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Investor Fighting for Control of Disney Attacks 'Woke' Films, Aims to Make Disney Entertaining Again

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Between animated box-office flops, superhero duds and a streaming service that’s hemorrhaging members, Disney is losing money like a drunken poker player — except, instead of alcohol, the House of Mouse seems to be gulping down wokeness.

If Nelson Peltz has anything to say about it, that could change in a hurry.

Peltz is a billionaire activist investor and head of the investment firm Trian Fund Management who’s engaged in an increasingly high-stakes battle to right the Disney ship. According to Variety, Peltz is looking to gain two spots on the entertainment giant’s board, which he sees as the biggest problem plaguing the company.

However, his investment firm announced it would withhold its votes to re-elect Disney CEO Bob Iger to the board on Monday. The company’s shareholder meeting is scheduled for April 3.

In an interview with the Financial Times published Sunday, Peltz maintained that he was “not trying to fire Bob Iger” but instead to “help him” — to save his company from wokeness via his proxy fight.

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“A self-styled ‘constructivist,’ Peltz is best known for his turnaround campaigns at big consumer goods companies such as Mondelez, Heinz and Procter & Gamble,” the Financial Times noted. “Trian’s playbook is to buy a stake in a listed company and agitate for improvements, often by seeking a board seat and sometimes pushing for divisions to be broken up or sold.”

In this case, however, Peltz’s strategy is to get Disney back to its roots: namely, entertaining people.

“People go to watch a movie or a show to be entertained,” he said. “They don’t go to get a message.”

As for message-movies he was unhappy with, he took aim at “The Marvels” and “Black Panther.” The all-female sequel to “Captain Marvel” was a spectacular failure at the box office; while the initial “Black Panther” was a commercial and critical success, the significantly woker 2022 sequel, “Black Panther: Wakanda Forever” was neither, and in italics.

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“Why do I have to have a Marvel that’s all women?” Peltz said.

“Not that I have anything against women, but why do I have to do that? Why can’t I have Marvels that are both? Why do I need an all-black cast?”

As for whether it’s time for Kevin Feige, president of Marvel Studios, to step down after the recent abysmal track record of Marvel Cinematic Universe films, Peltz wasn’t willing to commit either way.

“I’m not ready to say that, but I question his record,” Peltz responded when asked about whether Feige should go.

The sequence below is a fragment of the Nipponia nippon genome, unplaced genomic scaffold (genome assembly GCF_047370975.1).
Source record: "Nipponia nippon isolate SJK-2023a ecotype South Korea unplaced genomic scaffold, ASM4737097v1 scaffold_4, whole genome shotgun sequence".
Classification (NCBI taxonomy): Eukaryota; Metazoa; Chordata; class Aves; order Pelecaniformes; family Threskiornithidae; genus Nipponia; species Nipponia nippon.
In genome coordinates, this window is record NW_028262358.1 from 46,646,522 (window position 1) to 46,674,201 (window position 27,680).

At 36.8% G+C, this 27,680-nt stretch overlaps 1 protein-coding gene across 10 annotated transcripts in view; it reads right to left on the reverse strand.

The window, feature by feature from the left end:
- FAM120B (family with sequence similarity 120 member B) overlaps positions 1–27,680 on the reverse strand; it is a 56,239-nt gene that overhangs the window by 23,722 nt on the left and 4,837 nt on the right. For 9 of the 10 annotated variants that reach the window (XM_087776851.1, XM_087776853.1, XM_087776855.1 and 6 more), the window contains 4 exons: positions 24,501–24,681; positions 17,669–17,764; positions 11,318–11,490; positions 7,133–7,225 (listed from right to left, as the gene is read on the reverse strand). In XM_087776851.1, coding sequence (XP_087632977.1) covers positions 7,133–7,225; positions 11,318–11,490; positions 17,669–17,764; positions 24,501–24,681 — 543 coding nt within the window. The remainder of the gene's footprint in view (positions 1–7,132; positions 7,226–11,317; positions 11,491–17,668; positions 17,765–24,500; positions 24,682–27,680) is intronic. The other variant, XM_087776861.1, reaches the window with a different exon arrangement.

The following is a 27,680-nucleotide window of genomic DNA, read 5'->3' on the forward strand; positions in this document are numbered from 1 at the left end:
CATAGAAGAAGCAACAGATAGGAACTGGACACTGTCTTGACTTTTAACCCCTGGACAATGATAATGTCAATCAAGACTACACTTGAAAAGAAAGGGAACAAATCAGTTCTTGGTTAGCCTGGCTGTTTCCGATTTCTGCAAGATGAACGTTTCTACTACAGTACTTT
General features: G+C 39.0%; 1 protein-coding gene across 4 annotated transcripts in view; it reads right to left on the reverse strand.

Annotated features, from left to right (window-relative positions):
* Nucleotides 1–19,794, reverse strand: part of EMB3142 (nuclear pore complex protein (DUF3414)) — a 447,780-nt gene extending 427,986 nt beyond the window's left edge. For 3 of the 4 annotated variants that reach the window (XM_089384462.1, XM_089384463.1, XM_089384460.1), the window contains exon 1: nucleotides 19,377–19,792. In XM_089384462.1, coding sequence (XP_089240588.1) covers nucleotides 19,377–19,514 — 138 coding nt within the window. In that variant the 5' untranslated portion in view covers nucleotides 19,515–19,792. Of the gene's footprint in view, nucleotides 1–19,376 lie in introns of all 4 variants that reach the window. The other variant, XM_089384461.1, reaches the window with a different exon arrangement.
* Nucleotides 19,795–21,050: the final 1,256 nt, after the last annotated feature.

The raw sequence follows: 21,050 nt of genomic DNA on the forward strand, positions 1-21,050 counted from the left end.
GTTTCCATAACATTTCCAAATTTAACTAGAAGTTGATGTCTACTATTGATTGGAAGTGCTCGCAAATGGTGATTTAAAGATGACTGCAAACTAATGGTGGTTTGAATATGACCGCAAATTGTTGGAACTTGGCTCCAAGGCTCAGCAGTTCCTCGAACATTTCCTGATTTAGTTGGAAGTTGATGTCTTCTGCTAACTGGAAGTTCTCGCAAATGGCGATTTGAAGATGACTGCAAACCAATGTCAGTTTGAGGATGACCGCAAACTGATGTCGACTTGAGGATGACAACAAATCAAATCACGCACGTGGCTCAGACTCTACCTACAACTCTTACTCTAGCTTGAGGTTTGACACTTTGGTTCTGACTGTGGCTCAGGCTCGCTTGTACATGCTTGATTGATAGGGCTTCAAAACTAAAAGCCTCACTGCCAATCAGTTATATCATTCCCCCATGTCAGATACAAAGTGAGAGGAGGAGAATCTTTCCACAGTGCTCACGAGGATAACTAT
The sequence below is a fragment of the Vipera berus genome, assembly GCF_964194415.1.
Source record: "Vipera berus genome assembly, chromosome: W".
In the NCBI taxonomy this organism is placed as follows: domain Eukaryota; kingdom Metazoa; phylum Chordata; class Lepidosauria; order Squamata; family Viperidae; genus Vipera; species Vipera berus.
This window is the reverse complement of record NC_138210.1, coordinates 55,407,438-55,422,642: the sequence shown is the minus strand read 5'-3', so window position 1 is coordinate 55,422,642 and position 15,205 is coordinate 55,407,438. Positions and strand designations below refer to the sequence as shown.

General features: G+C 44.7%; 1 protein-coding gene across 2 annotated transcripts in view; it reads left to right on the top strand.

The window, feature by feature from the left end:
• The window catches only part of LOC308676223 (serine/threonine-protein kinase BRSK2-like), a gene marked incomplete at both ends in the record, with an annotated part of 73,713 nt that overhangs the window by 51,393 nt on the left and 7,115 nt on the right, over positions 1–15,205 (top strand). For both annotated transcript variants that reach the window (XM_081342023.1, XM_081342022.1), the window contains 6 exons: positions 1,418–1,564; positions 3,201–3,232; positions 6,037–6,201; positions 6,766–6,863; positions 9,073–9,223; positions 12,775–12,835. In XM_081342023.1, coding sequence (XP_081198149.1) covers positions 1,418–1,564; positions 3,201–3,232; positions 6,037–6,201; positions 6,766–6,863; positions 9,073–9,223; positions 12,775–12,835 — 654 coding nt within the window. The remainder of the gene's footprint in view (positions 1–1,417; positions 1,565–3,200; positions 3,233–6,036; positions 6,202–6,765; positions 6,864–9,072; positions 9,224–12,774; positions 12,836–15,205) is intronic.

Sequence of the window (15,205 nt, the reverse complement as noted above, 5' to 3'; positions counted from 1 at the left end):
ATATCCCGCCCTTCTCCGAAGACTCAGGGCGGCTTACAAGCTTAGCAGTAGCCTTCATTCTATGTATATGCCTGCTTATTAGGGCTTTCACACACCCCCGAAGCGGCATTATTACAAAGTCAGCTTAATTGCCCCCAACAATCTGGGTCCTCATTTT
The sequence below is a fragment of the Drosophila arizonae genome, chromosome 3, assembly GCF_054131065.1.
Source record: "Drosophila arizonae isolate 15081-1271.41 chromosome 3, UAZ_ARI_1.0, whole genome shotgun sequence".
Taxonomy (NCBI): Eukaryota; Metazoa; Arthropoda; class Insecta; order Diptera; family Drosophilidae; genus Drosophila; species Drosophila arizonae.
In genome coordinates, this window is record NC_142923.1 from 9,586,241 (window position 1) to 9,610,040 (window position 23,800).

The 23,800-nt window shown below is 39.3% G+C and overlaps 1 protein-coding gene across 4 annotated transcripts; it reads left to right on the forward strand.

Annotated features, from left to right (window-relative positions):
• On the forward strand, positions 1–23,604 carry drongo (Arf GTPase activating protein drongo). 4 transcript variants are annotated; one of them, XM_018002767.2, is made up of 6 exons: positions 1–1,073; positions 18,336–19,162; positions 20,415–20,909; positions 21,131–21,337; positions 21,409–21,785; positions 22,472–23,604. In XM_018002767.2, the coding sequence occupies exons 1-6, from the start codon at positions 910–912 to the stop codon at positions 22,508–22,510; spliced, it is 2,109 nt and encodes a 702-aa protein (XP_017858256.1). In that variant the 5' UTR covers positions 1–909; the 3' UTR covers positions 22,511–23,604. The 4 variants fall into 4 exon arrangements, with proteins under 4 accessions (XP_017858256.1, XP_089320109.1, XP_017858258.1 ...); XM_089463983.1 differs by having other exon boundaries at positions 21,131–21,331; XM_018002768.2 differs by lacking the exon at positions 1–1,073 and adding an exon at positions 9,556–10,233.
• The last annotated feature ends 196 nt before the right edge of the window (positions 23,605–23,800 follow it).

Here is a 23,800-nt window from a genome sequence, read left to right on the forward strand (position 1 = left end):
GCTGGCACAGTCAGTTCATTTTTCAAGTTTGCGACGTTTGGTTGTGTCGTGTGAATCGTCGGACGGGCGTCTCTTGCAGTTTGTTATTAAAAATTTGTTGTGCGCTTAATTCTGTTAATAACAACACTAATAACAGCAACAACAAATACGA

As for Iger, however, he wants him to say.

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“In this election contest, Disney has emphasized that Mr. Iger is admired and respected (including, for example, by service providers and advisors), which we do not doubt,” Peltz’s hedge fund said in a statement.

“Trian supports Mr. Iger as a candidate for the board and as CEO. That Disney spends so much time and ink defending Mr. Iger — while saying almost nothing about the two director candidates whose reelection Trian is challenging — is both troubling and telling.

“This campaign is not about Mr. Iger, nor is it a referendum on his leadership. And in all events, Disney is, and must be, more than just one person, especially one whose contract expires in less than two short years.”

The question becomes whether the push will succeed. Peltz had initially tried to gain a seat on the board in 2023 while also trying to get Disney to plan for a future beyond Bob Iger, who is 73 years old and in his second tenure as CEO of Disney — albeit a far more troublesome stint than his first.

That push didn’t succeed, according to The Wall Street Journal, but Trian only controlled nine million shares of Disney at the time. After joining forces with former Marvel executive Isaac “Ike” Perlmutter in October, that number more than trebled to 33 million shares. (Perlmutter became one of the largest independent shareholders in Disney after he sold Marvel to the entertainment conglomerate in 2009.)

Disney is predictably fighting back with an open letter titled “Oh, Nelson,” featuring quotes from the Financial Times article.

“Imagine the damage Peltz would do to Disney’s boardroom with these perspectives,” the letter read, according to The Hollywood Reporter.

Unfortunately for the investors who read it, they don’t have to imagine the damage those currently in the Disney boardroom have wreaked upon the company. All they have to do is look at their stock portfolio.

This article appeared originally on The Western Journal.

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